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Uber Orders 24,000 Volvo XC90s in $1 Billion Deal for Its RoboTaxi Program

Uber, the once unbeatable ride-hailing company that somehow managed to weaken itself from within, has just signed a new deal with Swedish carmaker Volvo worth one billion U.S. dollars.
Uber's Volvo XC90 RoboTaxi 4 photos
Uber's Volvo XC90 RoboTaxiUber's Volvo XC90 RoboTaxiUber's Volvo XC90 RoboTaxi
The two companies were already working with each other on Uber's self-driving program, with the XC90 SUV being the vehicle of choice after a short sting using Ford Fusion models. The Swedish sports utility vehicle makes even more sense since it already has comprehensible self-driving capabilities built into it.

Uber is one of the many non-automotive businesses that is currently involved in the development of autonomous technology together with tech giants such as Apple or Google - with the latter actually suing Uber over some intellectual theft.

That's not the only problem Uber is facing right now, though it might prove to be the most costly. The company lost its CEO after he resigned earlier this year and other high-profile figures have been accused of sexual harassment and sexist remarks.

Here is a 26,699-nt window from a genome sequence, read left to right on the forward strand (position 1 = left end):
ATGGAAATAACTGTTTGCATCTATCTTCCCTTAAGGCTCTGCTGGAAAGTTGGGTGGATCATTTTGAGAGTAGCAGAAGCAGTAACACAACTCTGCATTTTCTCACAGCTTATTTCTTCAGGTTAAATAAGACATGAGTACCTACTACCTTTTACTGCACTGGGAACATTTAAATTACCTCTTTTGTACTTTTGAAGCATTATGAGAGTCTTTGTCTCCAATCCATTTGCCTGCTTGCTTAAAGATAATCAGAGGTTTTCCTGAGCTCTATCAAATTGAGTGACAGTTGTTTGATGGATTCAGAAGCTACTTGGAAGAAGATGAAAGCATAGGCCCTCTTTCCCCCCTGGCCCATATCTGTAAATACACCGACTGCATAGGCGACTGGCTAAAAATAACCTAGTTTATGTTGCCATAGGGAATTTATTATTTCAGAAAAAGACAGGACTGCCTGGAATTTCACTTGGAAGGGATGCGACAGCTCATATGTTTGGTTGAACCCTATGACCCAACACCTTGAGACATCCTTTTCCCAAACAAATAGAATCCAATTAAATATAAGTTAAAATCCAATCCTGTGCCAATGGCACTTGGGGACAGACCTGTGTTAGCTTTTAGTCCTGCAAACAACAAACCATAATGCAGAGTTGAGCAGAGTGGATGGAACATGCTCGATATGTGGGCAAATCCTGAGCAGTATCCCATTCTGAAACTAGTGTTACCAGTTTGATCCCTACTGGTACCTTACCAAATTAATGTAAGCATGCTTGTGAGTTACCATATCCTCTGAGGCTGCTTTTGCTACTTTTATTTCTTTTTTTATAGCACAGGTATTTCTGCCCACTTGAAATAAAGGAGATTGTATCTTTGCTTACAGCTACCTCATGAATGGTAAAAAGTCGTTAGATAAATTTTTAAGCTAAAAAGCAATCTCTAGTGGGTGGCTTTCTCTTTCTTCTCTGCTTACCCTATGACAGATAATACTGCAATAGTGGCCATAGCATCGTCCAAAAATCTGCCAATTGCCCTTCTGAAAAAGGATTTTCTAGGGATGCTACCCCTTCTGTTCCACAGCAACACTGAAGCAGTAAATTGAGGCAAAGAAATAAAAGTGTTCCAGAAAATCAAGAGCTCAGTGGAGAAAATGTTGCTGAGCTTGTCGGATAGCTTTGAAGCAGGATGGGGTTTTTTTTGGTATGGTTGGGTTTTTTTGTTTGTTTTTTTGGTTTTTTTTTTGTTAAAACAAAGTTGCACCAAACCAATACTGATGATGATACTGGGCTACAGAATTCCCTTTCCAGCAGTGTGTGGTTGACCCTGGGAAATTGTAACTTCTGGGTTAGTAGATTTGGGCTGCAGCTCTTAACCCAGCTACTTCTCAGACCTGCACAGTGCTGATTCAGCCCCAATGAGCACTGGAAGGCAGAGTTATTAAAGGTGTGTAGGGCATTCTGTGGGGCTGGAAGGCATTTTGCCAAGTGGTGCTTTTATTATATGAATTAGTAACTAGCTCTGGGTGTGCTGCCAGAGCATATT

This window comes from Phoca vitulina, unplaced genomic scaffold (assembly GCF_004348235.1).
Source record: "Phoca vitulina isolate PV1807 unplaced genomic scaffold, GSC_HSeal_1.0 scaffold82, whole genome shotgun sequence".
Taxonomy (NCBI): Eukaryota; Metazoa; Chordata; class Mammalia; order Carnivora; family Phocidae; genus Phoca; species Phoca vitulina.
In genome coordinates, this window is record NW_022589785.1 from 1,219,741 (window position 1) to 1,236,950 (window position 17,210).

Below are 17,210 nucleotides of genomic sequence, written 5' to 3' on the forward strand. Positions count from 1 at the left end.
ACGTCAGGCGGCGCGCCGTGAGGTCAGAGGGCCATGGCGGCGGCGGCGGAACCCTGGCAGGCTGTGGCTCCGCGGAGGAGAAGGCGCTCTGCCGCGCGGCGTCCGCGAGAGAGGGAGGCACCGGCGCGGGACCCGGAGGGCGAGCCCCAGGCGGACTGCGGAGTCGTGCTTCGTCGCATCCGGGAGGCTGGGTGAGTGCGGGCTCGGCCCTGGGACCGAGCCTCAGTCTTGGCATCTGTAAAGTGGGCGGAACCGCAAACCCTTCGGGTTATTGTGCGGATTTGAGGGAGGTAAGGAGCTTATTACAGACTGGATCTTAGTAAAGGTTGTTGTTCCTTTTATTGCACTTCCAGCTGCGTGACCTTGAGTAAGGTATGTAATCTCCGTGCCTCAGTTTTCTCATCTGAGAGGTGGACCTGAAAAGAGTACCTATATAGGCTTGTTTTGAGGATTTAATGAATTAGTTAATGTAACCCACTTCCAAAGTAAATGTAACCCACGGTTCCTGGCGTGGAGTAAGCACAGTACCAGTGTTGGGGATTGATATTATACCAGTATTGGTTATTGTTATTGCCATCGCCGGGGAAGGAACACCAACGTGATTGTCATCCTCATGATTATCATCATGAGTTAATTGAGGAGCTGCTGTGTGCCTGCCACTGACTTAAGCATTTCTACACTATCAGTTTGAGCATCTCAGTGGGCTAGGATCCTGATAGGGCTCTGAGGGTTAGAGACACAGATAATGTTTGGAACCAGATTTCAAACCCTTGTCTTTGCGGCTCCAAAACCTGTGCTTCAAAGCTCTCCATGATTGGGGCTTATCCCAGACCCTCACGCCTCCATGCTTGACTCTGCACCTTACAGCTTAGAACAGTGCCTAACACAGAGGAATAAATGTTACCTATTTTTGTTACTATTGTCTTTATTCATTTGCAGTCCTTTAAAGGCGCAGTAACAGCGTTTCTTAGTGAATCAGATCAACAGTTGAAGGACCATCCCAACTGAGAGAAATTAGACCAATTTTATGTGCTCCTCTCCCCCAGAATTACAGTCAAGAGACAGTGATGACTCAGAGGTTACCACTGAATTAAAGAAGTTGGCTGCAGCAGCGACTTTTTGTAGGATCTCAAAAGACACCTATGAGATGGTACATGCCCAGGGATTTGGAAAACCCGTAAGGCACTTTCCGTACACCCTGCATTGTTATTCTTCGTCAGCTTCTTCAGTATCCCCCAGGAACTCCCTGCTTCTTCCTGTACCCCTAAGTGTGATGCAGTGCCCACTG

With that in mind, a $1 billion investment might not seem the most cautious decision right now, but Uber was never known to play it safe. Besides, winning the autonomous race is crucial for its survival, so no expenses are spared.

The deal signed on Monday sees Uber acquiring 24,000 XC90 SUVs between 2019 and 2021, with the autonomous vehicles destined to be used on U.S. roads alone. This collaboration, however, doesn't mean Volvo and Uber are developing the technology together: the Swedes stressed the company is working on building its own self-driving car separately.

Jeff Miller, the head of automotive alliances at Uber explains why they chose Volvo: “This was important because it was the most modern electrical architecture in the auto industry, which allowed us to integrate a lot of our systems within it in a more seamless fashion," he said. "We wouldn’t be making the level of investment we are if we didn’t think it was going to be an important part of our business going forward,”

In response, the CEO of Volvo, Håkan Samuelsson, said: “Our aim is to be the supplier of choice for AD [autonomous driving] ride-sharing service providers globally. Today’s agreement with Uber is a primary example of that strategic direction.” Indeed, grabbing a large share of this budding market is going to result is huge sales for any car company over the coming years.

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